Drake is currently as big as it gets in music, enjoying as good a first half of the year as any modern artist in history without an album. He’s had two number one records already this year, with two other top 10 showings in “Diplomatic Immunity” and “Yes Indeed” with Lil Baby. His “God’s Plan” and “Nice For What” videos were universally lauded. “Nice for what to these n—-s” was ripe to be the phrase of summer ‘18, but now it may be “you are hiding a child,” the barb Pusha T made sure to deliberately enunciate while burning Drake’s soul on “The Story Of Adidon” diss he delivered earlier this week.
Drake is going to come back with another diss of his own, and Pusha promises to continue to “peel back the layers” on the self-proclaimed 6God, but as I write this, I can’t help but argue the antithesis of Aaron Williams’ take that Pusha T “can do better” than “Story of Adidon.” On the contrary, the song was perfectly executed, and represents the first time that Drake, the “Back To Back” chessmaster, was outmaneuvered and has his back against the wall. Pusha’s craftiness isn’t just in the bars laid within the diss, but how well Drake was set up for them.
Pusha laid the “Infrared” bait, dropping a couple-bar response to Drake’s “2 Birds One Stone” track from 2016, which called Pusha a “middleman” and not the bigtime drug dealer he proclaims to be throughout his music. It seemed like the two were going to trade errant subliminals forever, but Drake replied to “Infrared” with his “Duppy Freestyle,” where he went all the way in and laid out Pusha for being “older than the n—- he’s running behind” and acting like he “sold drugs for Escobar in the ’80s.”
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With Drake dropping a full on diss track, Pusha then had the ammo to go full steam back at him. If Pusha would’ve dropped a full, unprovoked diss out of nowhere like Joe Budden in 2016, he would’ve came off looking desperate for publicity. Pusha played his cards right, knowing that he’s too well-respected to be ignored if he throws out enough bait.
Drake took the bait, went fishing and ended up fishing a shark. As the adage goes, you can’t start something and complain about how someone finishes it. Drake crossed a culturally accepted line when he mentioned Pusha T’s fiance Virginia Williams. Jay-Z said last August that when Kanye mentioned his daughter in an onstage tirade in Sacramento, he had “a problem” with it that they still haven’t publicly reconciled. Once the family line was breached, it was fair game for Pusha to go in on Drake’s mother, father, and his producer 40, who is dealing with MS.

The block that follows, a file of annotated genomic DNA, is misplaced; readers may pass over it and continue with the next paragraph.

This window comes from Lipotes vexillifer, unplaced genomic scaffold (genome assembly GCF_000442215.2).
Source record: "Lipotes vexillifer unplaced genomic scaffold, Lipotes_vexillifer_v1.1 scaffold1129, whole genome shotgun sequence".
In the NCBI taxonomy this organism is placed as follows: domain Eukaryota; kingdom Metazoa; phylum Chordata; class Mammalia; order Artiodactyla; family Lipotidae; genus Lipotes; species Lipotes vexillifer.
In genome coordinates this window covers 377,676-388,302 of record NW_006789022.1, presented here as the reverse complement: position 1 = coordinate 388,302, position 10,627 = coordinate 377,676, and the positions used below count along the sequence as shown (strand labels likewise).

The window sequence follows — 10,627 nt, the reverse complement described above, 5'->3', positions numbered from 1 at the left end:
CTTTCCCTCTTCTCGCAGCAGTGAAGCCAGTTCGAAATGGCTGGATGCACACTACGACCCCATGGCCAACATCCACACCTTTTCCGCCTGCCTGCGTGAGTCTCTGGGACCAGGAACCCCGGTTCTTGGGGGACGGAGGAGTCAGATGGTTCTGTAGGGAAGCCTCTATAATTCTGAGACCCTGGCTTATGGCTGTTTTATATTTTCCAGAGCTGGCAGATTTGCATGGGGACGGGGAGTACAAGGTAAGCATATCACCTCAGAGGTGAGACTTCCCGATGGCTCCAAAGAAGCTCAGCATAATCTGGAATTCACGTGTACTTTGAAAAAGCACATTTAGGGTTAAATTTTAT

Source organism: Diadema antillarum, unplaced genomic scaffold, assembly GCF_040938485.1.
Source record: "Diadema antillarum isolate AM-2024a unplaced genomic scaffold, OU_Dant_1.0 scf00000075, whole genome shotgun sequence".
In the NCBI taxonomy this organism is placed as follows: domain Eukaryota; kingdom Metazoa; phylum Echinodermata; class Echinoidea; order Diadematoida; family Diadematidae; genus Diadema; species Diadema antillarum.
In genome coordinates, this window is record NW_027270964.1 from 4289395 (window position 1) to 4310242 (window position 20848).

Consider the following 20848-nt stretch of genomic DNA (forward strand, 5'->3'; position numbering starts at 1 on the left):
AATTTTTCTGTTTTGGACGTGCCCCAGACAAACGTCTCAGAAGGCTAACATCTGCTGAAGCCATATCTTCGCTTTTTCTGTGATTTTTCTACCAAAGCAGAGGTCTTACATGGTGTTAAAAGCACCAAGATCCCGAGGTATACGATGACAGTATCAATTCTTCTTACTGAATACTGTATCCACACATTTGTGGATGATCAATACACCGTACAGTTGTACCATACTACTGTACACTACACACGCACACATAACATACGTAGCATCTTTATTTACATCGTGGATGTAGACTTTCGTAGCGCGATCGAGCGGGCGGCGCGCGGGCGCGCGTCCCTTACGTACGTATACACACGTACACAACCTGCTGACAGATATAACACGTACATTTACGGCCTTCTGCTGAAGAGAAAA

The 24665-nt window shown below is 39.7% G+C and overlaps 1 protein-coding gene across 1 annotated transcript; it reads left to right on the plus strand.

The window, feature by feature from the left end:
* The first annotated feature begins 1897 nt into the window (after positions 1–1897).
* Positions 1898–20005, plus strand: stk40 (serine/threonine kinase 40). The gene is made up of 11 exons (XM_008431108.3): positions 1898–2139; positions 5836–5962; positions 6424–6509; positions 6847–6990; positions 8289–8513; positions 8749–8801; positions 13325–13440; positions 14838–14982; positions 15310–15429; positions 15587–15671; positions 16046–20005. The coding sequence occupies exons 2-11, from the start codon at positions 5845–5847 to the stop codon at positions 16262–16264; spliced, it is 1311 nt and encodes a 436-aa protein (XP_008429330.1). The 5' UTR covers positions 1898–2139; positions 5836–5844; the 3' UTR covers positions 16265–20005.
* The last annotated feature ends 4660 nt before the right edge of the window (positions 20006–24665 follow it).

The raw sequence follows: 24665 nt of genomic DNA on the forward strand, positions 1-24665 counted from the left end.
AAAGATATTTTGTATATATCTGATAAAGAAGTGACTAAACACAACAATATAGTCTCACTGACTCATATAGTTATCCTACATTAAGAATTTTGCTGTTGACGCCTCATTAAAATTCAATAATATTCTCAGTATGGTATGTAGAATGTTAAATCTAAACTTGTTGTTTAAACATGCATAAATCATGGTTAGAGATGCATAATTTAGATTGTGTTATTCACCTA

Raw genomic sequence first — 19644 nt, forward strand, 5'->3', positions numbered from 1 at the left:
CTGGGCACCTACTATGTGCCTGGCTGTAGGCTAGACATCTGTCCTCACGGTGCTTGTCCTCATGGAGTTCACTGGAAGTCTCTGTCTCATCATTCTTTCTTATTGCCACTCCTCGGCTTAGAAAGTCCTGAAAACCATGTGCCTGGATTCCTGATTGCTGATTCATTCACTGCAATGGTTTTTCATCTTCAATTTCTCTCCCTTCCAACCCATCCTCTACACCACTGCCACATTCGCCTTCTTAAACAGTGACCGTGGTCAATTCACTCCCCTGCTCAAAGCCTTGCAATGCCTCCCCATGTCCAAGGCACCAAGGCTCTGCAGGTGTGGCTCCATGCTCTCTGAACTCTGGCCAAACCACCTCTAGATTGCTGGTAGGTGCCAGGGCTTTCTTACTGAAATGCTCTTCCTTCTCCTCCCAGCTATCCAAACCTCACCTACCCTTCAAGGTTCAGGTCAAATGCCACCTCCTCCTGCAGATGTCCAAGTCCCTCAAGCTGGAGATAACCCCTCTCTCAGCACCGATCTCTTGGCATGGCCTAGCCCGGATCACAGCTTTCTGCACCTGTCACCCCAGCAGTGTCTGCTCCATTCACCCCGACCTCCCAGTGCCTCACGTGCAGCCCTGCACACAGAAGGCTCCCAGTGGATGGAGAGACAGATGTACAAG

Not only did Pusha go in on Drake’s known family members, he exposed Drake for allegedly having a secret child. Entertainers have long been accused of having kids by random people whom they’ve had casual dalliances with on the road. Rosee Divine could be falsely accusing Drake of having her kid like Celina Powell did Offset, but a recent TMZ report speculates that Drake indeed is the father of Adonis. Pusha noted on The Breakfast Club yesterday that he heard the boy would be making a veritable debut as a model for Drake’s upcoming Adidon Adidas line, which is the basis of his “you are hiding a child” line and the song’s title. The reference to Drake’s alleged son essentially torpedoes the surprise of his upcoming line and whatever disclosure he was or wasn’t planning for the child.
Pusha also messed up Drake’s upcoming album rollout with “Adidon’s” song art, which is a picture of Drake in blackface. Drake came out last night to note on his IG story that the photos were from a project he and a friend were working on “about young Black actors struggling to get roles, being stereotyped and type cast.” He says the photo represents “how African Americans were once wrongfully portrayed in entertainment.”
David Leyes, the photographer of the shoot, also contends that it was Drake’s idea, and he was intending to make “a strong statement” about the “f*cked up culture he is living in.” It seems like Drake had good intentions to “raise awareness,” but the mere optics will likely start another cultural conversation about his place as a biracial artist in a Black artform.
Drake rhymed on “Diplomatic Immunity” that what he’s been achieving is “Black excellence, but I guess when it comes to me it’s not the same though, all goodie,” which reflected an annoyance with not being being seen in the same light as Jay-Z, Beyonce and other Black musicians who are lauded for what their strides mean for Black people. Perhaps he’s not seen in that light because Drake has never delivered much social commentary in his music or risked alienating fans like Jay-Z or Beyonce to advocate for racial justice, only once lazily addressing police brutality on “5PM in New York” by opining, “maybe we should try and help somebody or be somebody / Instead of bein’ somebody that makes the news.”
Those looking at the picture in a vacuum can feign confusion about why Pusha used it, but no matter the context, the image of Drake, a Canadian with a white mother, wearing Blackface effectively hammered home bars like “confused, always felt you weren’t Black enough / afraid to grow it ’cause your ‘fro wouldn’t nap enough.” Aaron noted that Spike Lee’s Bamboozled and Little Brother’s Phonte (who Drake is, or was a big fan of) both used Blackface to make social statements in their work, both those are two artists did so with plenty of things to say about the state of Blackness — Drake has not, and didn’t deserve the benefit of the doubt. Even after his explanation, he still will have skeptics, based on the very racial dynamics Pusha referenced in his diss.